By: Keyur Seta
Directors: Sumitra Bhave and Sunil Sukhtankar
Producers: Mohan Agashe and Sheelaa Rao
Writer: Sumitra Bhave
Cast: Mohan Agashe, Iravati Harshe, Milind Soman, Nachiket Purnapatre, Amruta Subhash, Devika Daftardar
Music: Saket Kanetkar and Dhananjay Kharwandikar
Rating: * * * *
Story Outline: The film revolves around a retired college principal and widower Dr. Shastri aka Appa (Mohan Agashe). He is highly respected for his wisdom and deep knowledge about the Vedas. But lately he has also become known for being handicapped with Alzheimer’s disease, which makes him forget anything, including the names of his own family members.
Appa’s daughter (Iravati Harshe) is married to Dr. Madhav (Milind Soman). Once she takes Appa to his old house. On the way, she leaves him in a car for few minutes as she needs to visit a shop. But in that short duration, Appa goes missing.
Review: There are innumerable films that speak a lot. But there are very few that say a lot of things without saying anything. Directors Sumitra Bhave and Sunil Sukhtankar’s Astu – So Be It is one of those rare films. On the surface, it appears as a lost-and-found saga but deep inside it brings to forth many layers that force you to think about it long after you leave the cinema hall.
Astu has Bhave and Sukhtankar’s stamp of uncompromising attitude all over when it comes to the utterly realistic manner in which the film is shot. This helps a lot in creating an intense atmosphere that helps the audience get involved in the proceedings. But of course, it is the watertight script, for most of the duration, which also largely helps its cause. The intelligent manner in which flashback is used deserves special mention.
But the bigger achievement is the message given with regards to the attitude of people from starkly opposite strata of society towards people with a condition like Alzheimer’s. One of the rich layers is also the equation of relationships. The film also manages to say a lot more through some sub-plots, moving images, conversations and conflict between characters. It will account to spoilers if they are listed here.
The only problem with Astu is its duration. The film should have ended much before and shouldn’t have been dragged during the ending moments. Thankfully though, the overwhelming climax won’t let these points bother you much.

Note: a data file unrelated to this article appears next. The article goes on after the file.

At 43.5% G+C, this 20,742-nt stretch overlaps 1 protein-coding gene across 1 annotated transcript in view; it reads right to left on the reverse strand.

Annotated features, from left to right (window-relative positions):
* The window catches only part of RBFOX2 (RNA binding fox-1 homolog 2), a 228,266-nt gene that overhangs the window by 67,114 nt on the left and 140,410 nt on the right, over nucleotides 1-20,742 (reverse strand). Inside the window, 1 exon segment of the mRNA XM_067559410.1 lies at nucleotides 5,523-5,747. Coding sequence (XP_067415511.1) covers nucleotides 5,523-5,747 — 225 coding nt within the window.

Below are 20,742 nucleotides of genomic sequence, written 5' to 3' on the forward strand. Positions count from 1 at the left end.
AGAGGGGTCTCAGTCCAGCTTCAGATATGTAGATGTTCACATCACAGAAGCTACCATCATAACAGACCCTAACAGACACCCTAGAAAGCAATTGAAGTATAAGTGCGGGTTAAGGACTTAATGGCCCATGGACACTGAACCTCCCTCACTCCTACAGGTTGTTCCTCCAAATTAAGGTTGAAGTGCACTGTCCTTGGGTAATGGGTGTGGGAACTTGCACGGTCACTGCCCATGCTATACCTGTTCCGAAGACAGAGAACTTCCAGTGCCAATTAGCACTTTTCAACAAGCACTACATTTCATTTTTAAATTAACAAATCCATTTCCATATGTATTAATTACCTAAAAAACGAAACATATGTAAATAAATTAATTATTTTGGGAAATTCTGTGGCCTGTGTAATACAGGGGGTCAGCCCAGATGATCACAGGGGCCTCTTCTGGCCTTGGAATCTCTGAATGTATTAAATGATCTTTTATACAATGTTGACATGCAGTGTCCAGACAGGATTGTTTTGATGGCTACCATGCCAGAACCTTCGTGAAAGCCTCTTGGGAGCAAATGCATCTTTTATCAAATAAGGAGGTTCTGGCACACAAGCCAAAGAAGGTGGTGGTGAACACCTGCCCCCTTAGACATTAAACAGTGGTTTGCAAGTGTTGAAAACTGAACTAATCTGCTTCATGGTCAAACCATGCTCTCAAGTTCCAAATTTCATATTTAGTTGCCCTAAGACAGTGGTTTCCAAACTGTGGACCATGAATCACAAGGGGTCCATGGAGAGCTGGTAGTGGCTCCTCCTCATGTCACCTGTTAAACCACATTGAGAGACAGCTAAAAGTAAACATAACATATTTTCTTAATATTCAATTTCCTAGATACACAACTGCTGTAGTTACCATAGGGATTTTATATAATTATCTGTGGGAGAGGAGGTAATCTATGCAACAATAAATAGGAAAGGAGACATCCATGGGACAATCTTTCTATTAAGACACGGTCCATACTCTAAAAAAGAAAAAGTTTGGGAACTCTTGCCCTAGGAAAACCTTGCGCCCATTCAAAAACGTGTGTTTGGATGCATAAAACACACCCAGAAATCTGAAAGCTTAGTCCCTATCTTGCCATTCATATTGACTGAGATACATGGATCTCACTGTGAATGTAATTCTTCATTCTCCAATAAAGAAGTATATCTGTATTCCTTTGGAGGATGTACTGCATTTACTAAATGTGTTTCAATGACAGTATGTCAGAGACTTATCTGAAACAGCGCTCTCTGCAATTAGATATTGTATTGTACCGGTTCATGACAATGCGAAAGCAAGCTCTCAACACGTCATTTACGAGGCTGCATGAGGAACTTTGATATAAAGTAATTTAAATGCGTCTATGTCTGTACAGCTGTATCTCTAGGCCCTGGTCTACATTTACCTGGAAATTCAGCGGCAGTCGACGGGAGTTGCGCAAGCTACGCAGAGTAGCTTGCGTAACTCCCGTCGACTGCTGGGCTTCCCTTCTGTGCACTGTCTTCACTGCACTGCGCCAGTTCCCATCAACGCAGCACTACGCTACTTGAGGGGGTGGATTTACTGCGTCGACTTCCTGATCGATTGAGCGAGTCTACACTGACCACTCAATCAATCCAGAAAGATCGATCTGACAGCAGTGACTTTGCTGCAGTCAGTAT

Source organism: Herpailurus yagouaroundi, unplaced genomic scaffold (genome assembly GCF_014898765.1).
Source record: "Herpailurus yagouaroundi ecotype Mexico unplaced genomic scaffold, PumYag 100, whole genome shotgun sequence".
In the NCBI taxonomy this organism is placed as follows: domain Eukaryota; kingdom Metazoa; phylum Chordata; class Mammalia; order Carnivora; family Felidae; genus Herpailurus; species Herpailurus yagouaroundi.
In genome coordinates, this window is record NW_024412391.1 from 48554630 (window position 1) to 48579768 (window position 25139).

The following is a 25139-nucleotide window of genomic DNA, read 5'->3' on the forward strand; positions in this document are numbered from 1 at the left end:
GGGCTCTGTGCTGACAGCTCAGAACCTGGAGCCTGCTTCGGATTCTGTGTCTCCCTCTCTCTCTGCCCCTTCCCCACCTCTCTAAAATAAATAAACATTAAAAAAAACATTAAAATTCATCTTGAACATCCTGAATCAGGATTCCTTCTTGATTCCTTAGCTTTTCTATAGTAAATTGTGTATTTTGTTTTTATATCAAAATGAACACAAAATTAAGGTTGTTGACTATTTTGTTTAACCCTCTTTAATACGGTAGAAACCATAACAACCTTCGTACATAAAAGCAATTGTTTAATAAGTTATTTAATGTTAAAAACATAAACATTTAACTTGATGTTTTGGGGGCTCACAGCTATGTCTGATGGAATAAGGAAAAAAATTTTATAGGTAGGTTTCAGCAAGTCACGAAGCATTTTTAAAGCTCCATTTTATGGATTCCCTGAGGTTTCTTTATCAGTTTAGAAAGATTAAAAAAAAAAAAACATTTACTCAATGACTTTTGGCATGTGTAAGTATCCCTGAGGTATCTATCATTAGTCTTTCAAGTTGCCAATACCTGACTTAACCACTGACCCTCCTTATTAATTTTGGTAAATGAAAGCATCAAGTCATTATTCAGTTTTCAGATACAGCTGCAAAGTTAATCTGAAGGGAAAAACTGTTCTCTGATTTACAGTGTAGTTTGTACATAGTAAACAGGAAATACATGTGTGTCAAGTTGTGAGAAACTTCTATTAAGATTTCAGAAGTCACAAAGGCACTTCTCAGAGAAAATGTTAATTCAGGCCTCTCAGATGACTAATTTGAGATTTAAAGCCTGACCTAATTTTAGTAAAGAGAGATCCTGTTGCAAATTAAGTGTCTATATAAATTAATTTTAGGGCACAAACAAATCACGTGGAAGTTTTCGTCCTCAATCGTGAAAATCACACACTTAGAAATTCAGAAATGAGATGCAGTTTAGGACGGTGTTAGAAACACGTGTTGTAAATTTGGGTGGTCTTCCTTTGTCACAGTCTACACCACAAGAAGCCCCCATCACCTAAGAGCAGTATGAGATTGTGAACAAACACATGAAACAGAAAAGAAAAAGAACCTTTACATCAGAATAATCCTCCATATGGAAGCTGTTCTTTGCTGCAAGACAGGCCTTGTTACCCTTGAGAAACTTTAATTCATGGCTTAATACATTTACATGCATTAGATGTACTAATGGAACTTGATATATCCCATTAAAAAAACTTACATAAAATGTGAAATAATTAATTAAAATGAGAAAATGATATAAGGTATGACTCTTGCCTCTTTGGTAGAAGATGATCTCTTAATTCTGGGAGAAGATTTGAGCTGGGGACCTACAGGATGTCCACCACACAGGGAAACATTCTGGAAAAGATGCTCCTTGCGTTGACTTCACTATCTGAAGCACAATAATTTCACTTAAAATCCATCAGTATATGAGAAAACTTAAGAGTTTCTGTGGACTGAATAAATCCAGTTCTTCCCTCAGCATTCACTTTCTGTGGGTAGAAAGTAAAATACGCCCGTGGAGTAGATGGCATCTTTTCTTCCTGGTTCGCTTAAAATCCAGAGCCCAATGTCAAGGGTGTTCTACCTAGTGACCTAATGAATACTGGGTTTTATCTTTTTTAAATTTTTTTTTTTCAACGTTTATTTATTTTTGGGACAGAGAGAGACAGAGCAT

There is no scope for songs as such. But a couple of tracks used in the background gel very well with the situations, especially the one in a South Indian language. Milind Jog’s camerawork creatively captures even the simplest of scenes. The idea of using a hand-held camera on a number of occasions adds to the intensity. The editing is fine but there could have been more use of scissors.
It is Mohan Agashe’s act that helps the film to rise at such a level. The veteran actor is simply outstanding in a role that can be hugely challenging for any actor. You just can’t help but applaud when he shows signs of Alzheimer’s and speaks with his expressions. But despite such a towering performance by the main lead, Iravati Harshe manages to super impress with a dedicated act.
Milind Soman plays his part well. There is some issue with his Marathi pronunciation though. Nachiket Purnapatre too is wonderful in a difficult role. Despite arriving in the latter part, Amruta Subhash leaves behind a tremendous impact through her brilliant portrayal of a tribal woman. Ila Bhate and Devika Daftardar too shine in extended cameos.
Overall: Astu –So Be It is a must watch for the lovers of sensible cinema. It is sad that such a film is unable to get a proper release. Needless to say, it needs some tremendous word-of-mouth from all those who have been fortunate enough to have seen it.